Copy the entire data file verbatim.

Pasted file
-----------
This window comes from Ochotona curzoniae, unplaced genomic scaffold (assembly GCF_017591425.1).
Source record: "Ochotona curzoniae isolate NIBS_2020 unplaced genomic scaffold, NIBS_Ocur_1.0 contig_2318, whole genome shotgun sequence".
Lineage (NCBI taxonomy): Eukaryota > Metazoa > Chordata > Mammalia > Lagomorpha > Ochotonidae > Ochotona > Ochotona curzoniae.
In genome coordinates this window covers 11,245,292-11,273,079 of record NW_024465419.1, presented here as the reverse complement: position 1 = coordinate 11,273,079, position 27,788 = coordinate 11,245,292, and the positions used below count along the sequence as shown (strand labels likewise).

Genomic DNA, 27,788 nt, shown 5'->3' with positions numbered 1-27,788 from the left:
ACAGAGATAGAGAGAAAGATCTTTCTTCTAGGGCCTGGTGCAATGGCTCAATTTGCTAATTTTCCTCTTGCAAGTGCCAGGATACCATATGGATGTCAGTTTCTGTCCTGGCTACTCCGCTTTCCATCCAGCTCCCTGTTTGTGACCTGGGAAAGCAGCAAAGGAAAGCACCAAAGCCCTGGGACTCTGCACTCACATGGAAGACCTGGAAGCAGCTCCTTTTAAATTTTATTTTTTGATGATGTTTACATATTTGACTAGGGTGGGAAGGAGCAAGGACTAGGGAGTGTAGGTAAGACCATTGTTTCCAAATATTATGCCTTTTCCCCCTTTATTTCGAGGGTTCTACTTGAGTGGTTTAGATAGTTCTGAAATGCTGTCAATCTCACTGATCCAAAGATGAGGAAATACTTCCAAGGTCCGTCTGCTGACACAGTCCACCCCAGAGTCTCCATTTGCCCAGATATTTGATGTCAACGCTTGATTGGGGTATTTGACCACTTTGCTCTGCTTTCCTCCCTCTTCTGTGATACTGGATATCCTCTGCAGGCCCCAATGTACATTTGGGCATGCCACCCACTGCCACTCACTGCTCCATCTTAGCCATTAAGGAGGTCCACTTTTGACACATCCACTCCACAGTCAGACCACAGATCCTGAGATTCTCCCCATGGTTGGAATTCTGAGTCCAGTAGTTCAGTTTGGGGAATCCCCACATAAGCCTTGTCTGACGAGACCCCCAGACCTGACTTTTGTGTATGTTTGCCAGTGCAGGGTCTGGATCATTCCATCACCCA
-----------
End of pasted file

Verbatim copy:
This window comes from Ochotona curzoniae, unplaced genomic scaffold (assembly GCF_017591425.1).
Source record: "Ochotona curzoniae isolate NIBS_2020 unplaced genomic scaffold, NIBS_Ocur_1.0 contig_2318, whole genome shotgun sequence".
Lineage (NCBI taxonomy): Eukaryota > Metazoa > Chordata > Mammalia > Lagomorpha > Ochotonidae > Ochotona > Ochotona curzoniae.
In genome coordinates this window covers 11,245,292-11,273,079 of record NW_024465419.1, presented here as the reverse complement: position 1 = coordinate 11,273,079, position 27,788 = coordinate 11,245,292, and the positions used below count along the sequence as shown (strand labels likewise).

Genomic DNA, 27,788 nt, shown 5'->3' with positions numbered 1-27,788 from the left:
ACAGAGATAGAGAGAAAGATCTTTCTTCTAGGGCCTGGTGCAATGGCTCAATTTGCTAATTTTCCTCTTGCAAGTGCCAGGATACCATATGGATGTCAGTTTCTGTCCTGGCTACTCCGCTTTCCATCCAGCTCCCTGTTTGTGACCTGGGAAAGCAGCAAAGGAAAGCACCAAAGCCCTGGGACTCTGCACTCACATGGAAGACCTGGAAGCAGCTCCTTTTAAATTTTATTTTTTGATGATGTTTACATATTTGACTAGGGTGGGAAGGAGCAAGGACTAGGGAGTGTAGGTAAGACCATTGTTTCCAAATATTATGCCTTTTCCCCCTTTATTTCGAGGGTTCTACTTGAGTGGTTTAGATAGTTCTGAAATGCTGTCAATCTCACTGATCCAAAGATGAGGAAATACTTCCAAGGTCCGTCTGCTGACACAGTCCACCCCAGAGTCTCCATTTGCCCAGATATTTGATGTCAACGCTTGATTGGGGTATTTGACCACTTTGCTCTGCTTTCCTCCCTCTTCTGTGATACTGGATATCCTCTGCAGGCCCCAATGTACATTTGGGCATGCCACCCACTGCCACTCACTGCTCCATCTTAGCCATTAAGGAGGTCCACTTTTGACACATCCACTCCACAGTCAGACCACAGATCCTGAGATTCTCCCCATGGTTGGAATTCTGAGTCCAGTAGTTCAGTTTGGGGAATCCCCACATAAGCCTTGTCTGACGAGACCCCCAGACCTGACTTTTGTGTATGTTTGCCAGTGCAGGGTCTGGATCATTCCATCACCCA